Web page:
From Herbert Knapp and Mary Knapp, "Tradition and change in American Playground Language", The Journal of American Folklore 86(340): 131-141 (1973):

A second instance of an enduring, fairly national playground term is "Cooties," which is both the name of a tag game and part of the game's terminology. Often this game pits the sexes against each other. However, it seems more common for an individual "cootie carrier" to be designated. The game may be played more or less in the spirit of fun, but it is often a means of scapegoating. A child who is habitually referred to as "having cooties" is likely to be the poorest, dirtiest, most psychologically troubled child in the classroom.

"Cooties" are usually spread by hand. After accidentally brushing against someone whom one dislikes, one wipes one's hand on the shoulder of an unsuspecting third party and shouts, "You've got __'s cooties," whereupon everyone standing nearby runs away in order to avoid the "cootie carrier." The child who passes on the "cooties" may protect himself by shouting, "No gives back," or by giving himself a "cootie shot," which inoculates him. The original source of the infection does not participate in the ensuing tag game, though he hears his name shouted repeatedly if the game is played outdoors. It is also played in the classroom. One informant said "Cooties" was played "especially in class." A child asks to sharpen his pencil or is asked to go to the board; along the way he "gives someone cooties." Less frequently, "cooties" are passed on by showering a child with bits of wadded paper that are exploded from an envelope made from a sheet of notebook paper and folded in such a way that it can be pulled apart easily.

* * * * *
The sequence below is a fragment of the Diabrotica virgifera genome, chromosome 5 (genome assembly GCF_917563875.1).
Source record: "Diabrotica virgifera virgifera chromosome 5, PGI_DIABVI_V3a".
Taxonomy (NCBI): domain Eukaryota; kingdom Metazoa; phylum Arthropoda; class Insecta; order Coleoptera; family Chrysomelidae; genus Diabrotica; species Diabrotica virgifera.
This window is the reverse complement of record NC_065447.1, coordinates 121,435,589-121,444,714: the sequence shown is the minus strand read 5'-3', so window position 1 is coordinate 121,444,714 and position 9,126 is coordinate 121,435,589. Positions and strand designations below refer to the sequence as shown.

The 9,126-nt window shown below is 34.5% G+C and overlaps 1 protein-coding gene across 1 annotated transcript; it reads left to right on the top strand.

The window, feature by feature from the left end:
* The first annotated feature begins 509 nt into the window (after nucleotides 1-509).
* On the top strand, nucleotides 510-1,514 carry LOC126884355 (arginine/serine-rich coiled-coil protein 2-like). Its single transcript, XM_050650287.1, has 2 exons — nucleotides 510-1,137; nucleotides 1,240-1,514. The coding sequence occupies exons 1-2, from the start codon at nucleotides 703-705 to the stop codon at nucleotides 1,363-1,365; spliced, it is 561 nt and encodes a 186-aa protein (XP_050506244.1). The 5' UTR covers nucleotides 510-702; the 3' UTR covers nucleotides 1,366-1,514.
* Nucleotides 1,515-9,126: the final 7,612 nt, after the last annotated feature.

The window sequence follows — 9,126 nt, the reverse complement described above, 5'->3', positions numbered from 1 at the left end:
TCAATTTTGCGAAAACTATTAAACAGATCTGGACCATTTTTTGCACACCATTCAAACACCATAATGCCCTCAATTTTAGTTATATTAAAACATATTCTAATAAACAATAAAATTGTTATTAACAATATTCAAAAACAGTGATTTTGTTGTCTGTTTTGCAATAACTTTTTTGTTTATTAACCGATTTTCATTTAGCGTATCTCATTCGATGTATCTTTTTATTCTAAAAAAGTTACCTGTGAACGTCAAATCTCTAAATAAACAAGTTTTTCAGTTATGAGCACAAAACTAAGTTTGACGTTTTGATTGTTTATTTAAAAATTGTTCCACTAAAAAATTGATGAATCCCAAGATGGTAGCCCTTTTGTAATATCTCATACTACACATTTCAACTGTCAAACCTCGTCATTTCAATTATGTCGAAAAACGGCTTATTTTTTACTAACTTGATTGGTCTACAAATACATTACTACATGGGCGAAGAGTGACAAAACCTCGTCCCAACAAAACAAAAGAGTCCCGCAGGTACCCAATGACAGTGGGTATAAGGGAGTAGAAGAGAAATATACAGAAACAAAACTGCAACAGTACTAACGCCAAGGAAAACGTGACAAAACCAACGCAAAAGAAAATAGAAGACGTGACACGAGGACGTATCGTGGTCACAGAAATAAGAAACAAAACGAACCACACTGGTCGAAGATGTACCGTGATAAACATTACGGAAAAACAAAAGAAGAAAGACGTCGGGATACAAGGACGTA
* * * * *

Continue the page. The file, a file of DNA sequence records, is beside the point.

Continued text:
At one school in the Canal Zone, students reported that in the early sixties they had a "Cootie Queen" who reigned year after year. As she approached, a child would shout, "Watch out! Here comes the Cootie Queen!" Children nearby would cross their fingers and, if the Queen were walking on the sidewalk, leap onto the grass. A child standing on the same kind of surface that the Queen stood on would get her "cooties." The word "Queen" was also reported from a school in Georgia. There, however, the game was girls against boys, initiated by the girls and played in the vicinity of the jungle gym. Fleeing boys would shout, "Queen of the kissing cooties!" In a New Hampshire school, the boys had the "cooties" and chased the girls.

"Cooties" seems to be one of the more popular playground games in Monroe County. In response to the question, "Do the children in your school say 'cooties'?" 302 students replied "Yes"; only 36 "no." (We replaced a less directive question about "Cooties" with the Yes/No question cited above because the orig- inal question sometimes elicited personal comment about the "cootie carrier," and we did not want our respondents to interpret our interest as approval.) Students volunteered such comments as "Boy, do they!" and "Yes, definitely." Some children seemed a little ashamed of the practice. In one classroom in which 17 children responded "Yes" and only three "No," one child wrote, tactfully, "Some do, not many." Three fifth grade respondents volunteered the information that "giving cooties" was restricted to grades one, two, and three. However, "cooties" were rife in a sixth grade class in the same school that one of these respondents attended.